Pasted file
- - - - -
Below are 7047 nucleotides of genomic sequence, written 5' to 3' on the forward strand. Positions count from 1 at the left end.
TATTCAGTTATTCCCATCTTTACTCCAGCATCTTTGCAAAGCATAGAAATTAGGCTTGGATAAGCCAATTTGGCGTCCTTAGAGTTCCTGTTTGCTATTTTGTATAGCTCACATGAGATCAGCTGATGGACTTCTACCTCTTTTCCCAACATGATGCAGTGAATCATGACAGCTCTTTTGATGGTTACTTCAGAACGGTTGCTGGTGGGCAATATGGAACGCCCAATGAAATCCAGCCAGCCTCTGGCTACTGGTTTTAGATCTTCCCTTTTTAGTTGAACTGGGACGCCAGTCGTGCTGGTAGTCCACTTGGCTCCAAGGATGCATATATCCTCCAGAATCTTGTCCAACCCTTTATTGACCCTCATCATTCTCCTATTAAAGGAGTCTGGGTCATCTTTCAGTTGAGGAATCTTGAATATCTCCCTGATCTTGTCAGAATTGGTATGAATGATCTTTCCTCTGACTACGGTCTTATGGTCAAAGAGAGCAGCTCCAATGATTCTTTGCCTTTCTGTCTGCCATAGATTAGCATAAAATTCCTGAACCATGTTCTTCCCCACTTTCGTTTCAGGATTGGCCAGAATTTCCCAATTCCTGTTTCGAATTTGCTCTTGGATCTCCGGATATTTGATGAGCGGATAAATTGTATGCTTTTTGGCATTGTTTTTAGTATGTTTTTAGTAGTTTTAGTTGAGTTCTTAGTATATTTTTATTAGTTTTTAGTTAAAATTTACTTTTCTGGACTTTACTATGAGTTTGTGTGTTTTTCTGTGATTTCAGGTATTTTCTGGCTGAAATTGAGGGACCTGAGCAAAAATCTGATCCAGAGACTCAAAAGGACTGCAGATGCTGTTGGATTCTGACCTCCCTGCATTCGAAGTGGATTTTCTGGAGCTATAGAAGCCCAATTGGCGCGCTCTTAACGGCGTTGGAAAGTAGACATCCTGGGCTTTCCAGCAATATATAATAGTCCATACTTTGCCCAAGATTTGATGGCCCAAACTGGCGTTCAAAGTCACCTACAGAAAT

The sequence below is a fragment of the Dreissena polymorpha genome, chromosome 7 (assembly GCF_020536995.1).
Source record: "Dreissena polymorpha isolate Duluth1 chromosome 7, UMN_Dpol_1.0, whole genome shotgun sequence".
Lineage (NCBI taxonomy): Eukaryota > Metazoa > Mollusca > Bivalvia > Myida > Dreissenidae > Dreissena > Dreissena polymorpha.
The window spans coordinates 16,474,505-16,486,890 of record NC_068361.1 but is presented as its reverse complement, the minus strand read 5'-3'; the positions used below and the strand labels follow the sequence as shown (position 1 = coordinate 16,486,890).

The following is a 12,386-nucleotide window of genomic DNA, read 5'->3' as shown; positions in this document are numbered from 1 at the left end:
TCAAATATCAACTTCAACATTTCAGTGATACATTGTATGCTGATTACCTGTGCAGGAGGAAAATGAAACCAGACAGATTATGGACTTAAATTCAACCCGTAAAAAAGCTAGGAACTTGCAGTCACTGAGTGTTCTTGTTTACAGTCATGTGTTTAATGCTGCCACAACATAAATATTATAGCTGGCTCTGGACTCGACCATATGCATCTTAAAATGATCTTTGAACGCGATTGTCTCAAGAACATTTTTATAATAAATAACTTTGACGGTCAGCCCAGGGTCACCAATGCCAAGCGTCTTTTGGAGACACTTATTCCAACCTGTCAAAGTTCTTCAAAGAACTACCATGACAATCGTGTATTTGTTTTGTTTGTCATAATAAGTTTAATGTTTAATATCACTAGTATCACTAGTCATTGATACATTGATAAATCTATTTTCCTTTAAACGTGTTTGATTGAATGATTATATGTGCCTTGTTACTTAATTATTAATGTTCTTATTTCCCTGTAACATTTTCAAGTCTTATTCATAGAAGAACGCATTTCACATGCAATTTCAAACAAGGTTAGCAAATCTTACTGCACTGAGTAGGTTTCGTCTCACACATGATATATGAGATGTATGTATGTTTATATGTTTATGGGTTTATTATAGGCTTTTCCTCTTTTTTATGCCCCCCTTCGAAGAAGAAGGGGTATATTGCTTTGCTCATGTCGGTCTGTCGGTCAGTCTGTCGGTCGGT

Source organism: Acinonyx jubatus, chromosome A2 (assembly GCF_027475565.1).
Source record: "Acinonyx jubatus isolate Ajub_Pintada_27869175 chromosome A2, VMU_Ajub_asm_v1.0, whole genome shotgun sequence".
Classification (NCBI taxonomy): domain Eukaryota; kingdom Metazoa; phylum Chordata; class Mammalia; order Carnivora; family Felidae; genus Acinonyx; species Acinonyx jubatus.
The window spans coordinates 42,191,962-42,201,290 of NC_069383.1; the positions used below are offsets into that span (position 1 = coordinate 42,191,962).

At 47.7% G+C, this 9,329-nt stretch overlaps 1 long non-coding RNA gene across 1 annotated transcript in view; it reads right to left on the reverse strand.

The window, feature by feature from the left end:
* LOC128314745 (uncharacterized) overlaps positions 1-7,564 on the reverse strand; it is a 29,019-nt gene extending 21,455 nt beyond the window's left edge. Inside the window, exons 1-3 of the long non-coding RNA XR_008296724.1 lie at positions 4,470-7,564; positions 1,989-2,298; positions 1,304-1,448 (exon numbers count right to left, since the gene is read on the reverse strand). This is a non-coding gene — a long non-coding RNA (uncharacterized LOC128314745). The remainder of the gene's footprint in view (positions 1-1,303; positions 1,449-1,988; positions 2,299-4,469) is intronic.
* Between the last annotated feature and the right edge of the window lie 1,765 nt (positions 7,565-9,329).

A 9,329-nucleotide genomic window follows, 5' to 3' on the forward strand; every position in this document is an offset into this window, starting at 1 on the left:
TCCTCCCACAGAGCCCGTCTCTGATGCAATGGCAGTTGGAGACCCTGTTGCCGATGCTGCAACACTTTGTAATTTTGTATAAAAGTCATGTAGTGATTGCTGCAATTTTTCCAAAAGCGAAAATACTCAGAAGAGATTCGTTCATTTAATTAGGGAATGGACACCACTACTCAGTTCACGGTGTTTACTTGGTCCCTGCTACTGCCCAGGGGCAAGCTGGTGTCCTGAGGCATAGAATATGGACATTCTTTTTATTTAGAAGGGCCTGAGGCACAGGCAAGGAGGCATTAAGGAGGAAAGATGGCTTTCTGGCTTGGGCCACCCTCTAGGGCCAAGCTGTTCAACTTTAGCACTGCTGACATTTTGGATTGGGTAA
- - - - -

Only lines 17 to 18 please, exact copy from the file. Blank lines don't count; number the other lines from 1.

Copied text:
A 9,329-nucleotide genomic window follows, 5' to 3' on the forward strand; every position in this document is an offset into this window, starting at 1 on the left:
TCCTCCCACAGAGCCCGTCTCTGATGCAATGGCAGTTGGAGACCCTGTTGCCGATGCTGCAACACTTTGTAATTTTGTATAAAAGTCATGTAGTGATTGCTGCAATTTTTCCAAAAGCGAAAATACTCAGAAGAGATTCGTTCATTTAATTAGGGAATGGACACCACTACTCAGTTCACGGTGTTTACTTGGTCCCTGCTACTGCCCAGGGGCAAGCTGGTGTCCTGAGGCATAGAATATGGACATTCTTTTTATTTAGAAGGGCCTGAGGCACAGGCAAGGAGGCATTAAGGAGGAAAGATGGCTTTCTGGCTTGGGCCACCCTCTAGGGCCAAGCTGTTCAACTTTAGCACTGCTGACATTTTGGATTGGGTAA